How does Bitcoin work | Mine Digital

How does Bitcoin work?

Posted on: July 19, 2019
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Bitcoin, and some other cryptocurrencies use a technological innovation called Blockchain to perform trust-less transactions on a de-centralised network, as per the Bitcoin whitepaper.

Bitcoin (and most other cryptocurrencies) use a technological innovation called Blockchain to perform trust-less transactions on a de-centralised network, as per the Bitcoin whitepaper. Satoshi Nakamoto’s whitepaper described several novel concepts that make up Bitcoins open system.

The Blockchain is fundamental to Bitcoin. It is a permanent, immutable and digital ledger that contains the full transactional history of a Bitcoin. Each buyer and seller leave a digital signature on transactions to contribute to a ‘block’ of information about the Bitcoin. The most recent transaction/block is kept as the last of the set of transactions/blocks on the ledger, creating a chain of transactions held in blocks, or, the Blockchain.  

It is the permanence of the transactions on the ledger, and the length of the blockchain that are the basis of the integrity of the system.  The Bitcoin system validates a transaction with the greatest amount of supporting evidence that it is the ‘right’ Blockchain. This is the transaction with the longest ‘blockchain’ history – a history going back to that Bitcoins origin, or, its ‘Genesis block’.   


Where older digital currencies rely on a centralised authority to validate transactions the Bitcoin protocol uses a de-centralised network of computing power to perform the transaction.   That network checks a new Bitcoin transaction against the Blockchain to perform transactions. The new transaction joins the history of transactions on the public Blockchain.  This method of transaction removes the risk of ‘double-spend’, where a digital asset is ‘spent’ twice with two parties. Previously, a central (and trusted) authority/entity was required to register and validate a transaction to avoid this problem.  In the Bitcoin Protocol the digital asset requires no trusted third party, making it a trust-less transaction.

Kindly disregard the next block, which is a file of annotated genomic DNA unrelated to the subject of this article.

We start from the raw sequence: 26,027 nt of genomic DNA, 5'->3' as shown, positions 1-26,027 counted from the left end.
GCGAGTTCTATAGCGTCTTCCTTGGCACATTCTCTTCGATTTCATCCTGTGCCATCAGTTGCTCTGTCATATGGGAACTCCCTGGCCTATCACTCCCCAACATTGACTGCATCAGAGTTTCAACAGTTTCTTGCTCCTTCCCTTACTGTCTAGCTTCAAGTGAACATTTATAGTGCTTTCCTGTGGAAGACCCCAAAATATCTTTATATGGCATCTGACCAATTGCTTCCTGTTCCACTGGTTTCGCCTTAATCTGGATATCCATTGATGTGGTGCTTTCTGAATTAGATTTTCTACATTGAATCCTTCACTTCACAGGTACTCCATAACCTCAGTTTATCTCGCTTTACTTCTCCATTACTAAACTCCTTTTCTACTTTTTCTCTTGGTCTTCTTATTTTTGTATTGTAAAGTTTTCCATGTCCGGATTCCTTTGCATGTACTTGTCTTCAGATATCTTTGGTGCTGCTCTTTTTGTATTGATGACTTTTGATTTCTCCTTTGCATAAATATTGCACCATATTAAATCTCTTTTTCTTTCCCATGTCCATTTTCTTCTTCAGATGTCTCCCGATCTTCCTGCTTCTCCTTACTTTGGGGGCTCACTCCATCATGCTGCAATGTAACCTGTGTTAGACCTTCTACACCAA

Each computer performing hash calculations on the de-centralised network, (also known as ‘Bitcoin Miners’) is rewarded in Bitcoin for performing the transactions by checking the blockchain, making it an active participant in Bitcoin and giving the ‘Miners’ an active interest in the success of the system.

So to summarise, a bitcoin exists in an account (or Bitcoin Wallet) as the last recipient in a series of transactions that go back to the Bitcoins origin, its Genesis Block.  The chain of transactions are kept in blocks, forming a Block-chain of transactions held in digital form.  They are processed by a de-centralised computing network, avoiding the need to trust an authority or institution to register the transactions.  This method also overcomes the problem of ‘double-spend’ in performing trust-less transactions.

In fact, the authority of Bitcoin is the authority that is behind the Bitcoin Protocol. That authority is the quality of the protocol as a systematic idea.  This system was designed by an entity known as ‘Satoshi Nakamoto’ in the Bitcoin Whitepaper.  There has been significant speculation about ‘Who is Satoshi Nakamoto’.

Given the new language used to describe these things, it is natural to feel overwhelmed by the mechanics of the Bitcoin Protocol.  Familiarity with the concepts utilised and hearing various sources discuss them can help in understanding the whole system.

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